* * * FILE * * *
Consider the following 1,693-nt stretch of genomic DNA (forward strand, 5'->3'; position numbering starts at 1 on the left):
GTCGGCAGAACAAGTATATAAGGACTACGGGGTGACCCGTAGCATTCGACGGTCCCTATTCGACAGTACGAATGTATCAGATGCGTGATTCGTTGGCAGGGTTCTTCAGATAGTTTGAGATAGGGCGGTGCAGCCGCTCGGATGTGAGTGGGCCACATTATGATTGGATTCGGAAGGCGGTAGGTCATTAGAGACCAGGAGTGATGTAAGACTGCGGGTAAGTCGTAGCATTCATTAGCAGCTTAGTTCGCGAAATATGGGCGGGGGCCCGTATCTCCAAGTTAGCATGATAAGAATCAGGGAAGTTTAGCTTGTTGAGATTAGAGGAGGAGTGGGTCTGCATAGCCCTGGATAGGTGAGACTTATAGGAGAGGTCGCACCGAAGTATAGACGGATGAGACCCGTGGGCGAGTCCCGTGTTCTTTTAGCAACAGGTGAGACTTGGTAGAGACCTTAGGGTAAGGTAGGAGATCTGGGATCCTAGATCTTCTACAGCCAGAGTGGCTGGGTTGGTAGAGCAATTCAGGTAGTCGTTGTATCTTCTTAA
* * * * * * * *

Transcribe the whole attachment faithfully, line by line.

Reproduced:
Consider the following 1,693-nt stretch of genomic DNA (forward strand, 5'->3'; position numbering starts at 1 on the left):
GTCGGCAGAACAAGTATATAAGGACTACGGGGTGACCCGTAGCATTCGACGGTCCCTATTCGACAGTACGAATGTATCAGATGCGTGATTCGTTGGCAGGGTTCTTCAGATAGTTTGAGATAGGGCGGTGCAGCCGCTCGGATGTGAGTGGGCCACATTATGATTGGATTCGGAAGGCGGTAGGTCATTAGAGACCAGGAGTGATGTAAGACTGCGGGTAAGTCGTAGCATTCATTAGCAGCTTAGTTCGCGAAATATGGGCGGGGGCCCGTATCTCCAAGTTAGCATGATAAGAATCAGGGAAGTTTAGCTTGTTGAGATTAGAGGAGGAGTGGGTCTGCATAGCCCTGGATAGGTGAGACTTATAGGAGAGGTCGCACCGAAGTATAGACGGATGAGACCCGTGGGCGAGTCCCGTGTTCTTTTAGCAACAGGTGAGACTTGGTAGAGACCTTAGGGTAAGGTAGGAGATCTGGGATCCTAGATCTTCTACAGCCAGAGTGGCTGGGTTGGTAGAGCAATTCAGGTAGTCGTTGTATCTTCTTAA